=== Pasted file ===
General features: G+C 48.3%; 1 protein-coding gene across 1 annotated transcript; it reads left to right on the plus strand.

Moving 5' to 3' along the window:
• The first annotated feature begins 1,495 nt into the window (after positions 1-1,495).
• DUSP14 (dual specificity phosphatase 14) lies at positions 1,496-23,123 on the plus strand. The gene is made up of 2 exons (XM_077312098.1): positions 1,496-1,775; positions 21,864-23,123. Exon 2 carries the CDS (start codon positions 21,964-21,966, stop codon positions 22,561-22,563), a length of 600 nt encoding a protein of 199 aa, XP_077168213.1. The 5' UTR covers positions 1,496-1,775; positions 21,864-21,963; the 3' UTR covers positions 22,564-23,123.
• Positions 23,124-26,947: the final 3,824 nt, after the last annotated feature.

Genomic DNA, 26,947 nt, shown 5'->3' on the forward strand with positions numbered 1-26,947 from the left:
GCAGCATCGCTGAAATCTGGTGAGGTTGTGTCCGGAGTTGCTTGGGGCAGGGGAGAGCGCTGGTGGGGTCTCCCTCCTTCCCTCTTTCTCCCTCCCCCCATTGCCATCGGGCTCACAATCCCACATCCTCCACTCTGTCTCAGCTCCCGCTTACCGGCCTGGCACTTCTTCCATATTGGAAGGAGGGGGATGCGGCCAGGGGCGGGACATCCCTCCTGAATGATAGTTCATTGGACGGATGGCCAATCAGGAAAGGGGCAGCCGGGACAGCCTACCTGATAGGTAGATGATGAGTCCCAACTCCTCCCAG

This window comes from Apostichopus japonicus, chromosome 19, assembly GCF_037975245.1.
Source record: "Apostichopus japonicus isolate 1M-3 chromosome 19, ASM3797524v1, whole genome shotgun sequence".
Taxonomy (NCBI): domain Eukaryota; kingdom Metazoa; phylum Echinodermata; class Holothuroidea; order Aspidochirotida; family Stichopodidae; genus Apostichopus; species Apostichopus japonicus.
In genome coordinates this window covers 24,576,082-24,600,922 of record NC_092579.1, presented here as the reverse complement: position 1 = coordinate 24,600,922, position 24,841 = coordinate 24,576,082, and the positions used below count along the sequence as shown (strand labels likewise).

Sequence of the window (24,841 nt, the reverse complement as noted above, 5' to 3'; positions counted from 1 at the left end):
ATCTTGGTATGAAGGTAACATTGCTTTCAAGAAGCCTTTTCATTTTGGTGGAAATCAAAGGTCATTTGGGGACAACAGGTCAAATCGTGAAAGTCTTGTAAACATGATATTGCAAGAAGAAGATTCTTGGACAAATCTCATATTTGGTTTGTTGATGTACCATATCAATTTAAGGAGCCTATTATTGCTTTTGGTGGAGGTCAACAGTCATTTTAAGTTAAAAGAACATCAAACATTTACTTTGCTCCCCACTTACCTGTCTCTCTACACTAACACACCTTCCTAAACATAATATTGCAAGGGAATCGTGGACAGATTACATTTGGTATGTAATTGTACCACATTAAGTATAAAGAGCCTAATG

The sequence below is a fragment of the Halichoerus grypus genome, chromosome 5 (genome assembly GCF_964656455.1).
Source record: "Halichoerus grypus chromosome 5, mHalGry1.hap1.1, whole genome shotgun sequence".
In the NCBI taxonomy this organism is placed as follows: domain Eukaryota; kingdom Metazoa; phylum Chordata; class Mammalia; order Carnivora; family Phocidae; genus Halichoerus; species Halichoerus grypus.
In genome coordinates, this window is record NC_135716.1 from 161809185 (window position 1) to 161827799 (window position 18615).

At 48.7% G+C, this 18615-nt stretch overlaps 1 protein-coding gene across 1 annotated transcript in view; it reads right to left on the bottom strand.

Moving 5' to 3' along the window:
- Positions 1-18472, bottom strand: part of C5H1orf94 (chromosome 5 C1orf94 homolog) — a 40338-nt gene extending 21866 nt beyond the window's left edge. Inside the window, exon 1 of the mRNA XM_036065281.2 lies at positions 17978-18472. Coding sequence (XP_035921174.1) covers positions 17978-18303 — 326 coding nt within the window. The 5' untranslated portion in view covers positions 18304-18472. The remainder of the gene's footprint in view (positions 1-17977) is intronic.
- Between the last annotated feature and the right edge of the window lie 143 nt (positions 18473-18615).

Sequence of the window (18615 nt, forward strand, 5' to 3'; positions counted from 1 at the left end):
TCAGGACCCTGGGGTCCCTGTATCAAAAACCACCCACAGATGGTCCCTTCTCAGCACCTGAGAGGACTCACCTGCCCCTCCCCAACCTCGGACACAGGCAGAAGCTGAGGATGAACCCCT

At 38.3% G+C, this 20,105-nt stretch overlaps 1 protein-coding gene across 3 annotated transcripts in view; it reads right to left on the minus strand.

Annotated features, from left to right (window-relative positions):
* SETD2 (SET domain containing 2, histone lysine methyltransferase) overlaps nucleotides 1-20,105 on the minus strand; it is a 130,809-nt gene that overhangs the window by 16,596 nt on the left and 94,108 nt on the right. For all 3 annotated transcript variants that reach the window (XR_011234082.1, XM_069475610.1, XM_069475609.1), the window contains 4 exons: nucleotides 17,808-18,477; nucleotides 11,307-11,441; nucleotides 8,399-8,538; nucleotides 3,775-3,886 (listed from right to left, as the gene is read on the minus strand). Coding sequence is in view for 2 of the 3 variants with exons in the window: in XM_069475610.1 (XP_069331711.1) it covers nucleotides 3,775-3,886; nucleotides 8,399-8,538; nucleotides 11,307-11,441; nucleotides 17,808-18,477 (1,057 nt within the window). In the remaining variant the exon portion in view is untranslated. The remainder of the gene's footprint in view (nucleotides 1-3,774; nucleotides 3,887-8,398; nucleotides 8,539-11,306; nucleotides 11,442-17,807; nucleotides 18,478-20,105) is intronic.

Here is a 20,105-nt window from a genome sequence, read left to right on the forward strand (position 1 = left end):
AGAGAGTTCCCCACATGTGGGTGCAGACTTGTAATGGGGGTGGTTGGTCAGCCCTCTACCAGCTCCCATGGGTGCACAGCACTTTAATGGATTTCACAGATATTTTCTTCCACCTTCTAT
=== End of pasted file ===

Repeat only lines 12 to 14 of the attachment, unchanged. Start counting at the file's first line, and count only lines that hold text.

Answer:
Sequence of the window (24,841 nt, the reverse complement as noted above, 5' to 3'; positions counted from 1 at the left end):
ATCTTGGTATGAAGGTAACATTGCTTTCAAGAAGCCTTTTCATTTTGGTGGAAATCAAAGGTCATTTGGGGACAACAGGTCAAATCGTGAAAGTCTTGTAAACATGATATTGCAAGAAGAAGATTCTTGGACAAATCTCATATTTGGTTTGTTGATGTACCATATCAATTTAAGGAGCCTATTATTGCTTTTGGTGGAGGTCAACAGTCATTTTAAGTTAAAAGAACATCAAACATTTACTTTGCTCCCCACTTACCTGTCTCTCTACACTAACACACCTTCCTAAACATAATATTGCAAGGGAATCGTGGACAGATTACATTTGGTATGTAATTGTACCACATTAAGTATAAAGAGCCTAATG

The sequence below is a fragment of the Halichoerus grypus genome, chromosome 5 (genome assembly GCF_964656455.1).